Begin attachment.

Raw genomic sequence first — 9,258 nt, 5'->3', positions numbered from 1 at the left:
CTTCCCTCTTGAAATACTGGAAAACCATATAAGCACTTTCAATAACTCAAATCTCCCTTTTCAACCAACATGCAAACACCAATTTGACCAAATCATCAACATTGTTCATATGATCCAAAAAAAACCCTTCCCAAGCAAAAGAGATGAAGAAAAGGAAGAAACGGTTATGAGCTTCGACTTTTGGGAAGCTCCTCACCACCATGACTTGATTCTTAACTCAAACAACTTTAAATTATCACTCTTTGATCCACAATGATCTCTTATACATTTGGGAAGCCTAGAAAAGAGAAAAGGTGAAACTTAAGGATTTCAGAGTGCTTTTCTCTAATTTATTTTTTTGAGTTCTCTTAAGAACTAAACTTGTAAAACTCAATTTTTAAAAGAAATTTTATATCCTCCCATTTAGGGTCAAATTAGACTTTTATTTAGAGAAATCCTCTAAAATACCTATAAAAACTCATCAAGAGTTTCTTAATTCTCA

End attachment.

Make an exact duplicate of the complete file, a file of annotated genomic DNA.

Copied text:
Raw genomic sequence first — 9,258 nt, 5'->3', positions numbered from 1 at the left:
CTTCCCTCTTGAAATACTGGAAAACCATATAAGCACTTTCAATAACTCAAATCTCCCTTTTCAACCAACATGCAAACACCAATTTGACCAAATCATCAACATTGTTCATATGATCCAAAAAAAACCCTTCCCAAGCAAAAGAGATGAAGAAAAGGAAGAAACGGTTATGAGCTTCGACTTTTGGGAAGCTCCTCACCACCATGACTTGATTCTTAACTCAAACAACTTTAAATTATCACTCTTTGATCCACAATGATCTCTTATACATTTGGGAAGCCTAGAAAAGAGAAAAGGTGAAACTTAAGGATTTCAGAGTGCTTTTCTCTAATTTATTTTTTTGAGTTCTCTTAAGAACTAAACTTGTAAAACTCAATTTTTAAAAGAAATTTTATATCCTCCCATTTAGGGTCAAATTAGACTTTTATTTAGAGAAATCCTCTAAAATACCTATAAAAACTCATCAAGAGTTTCTTAATTCTCA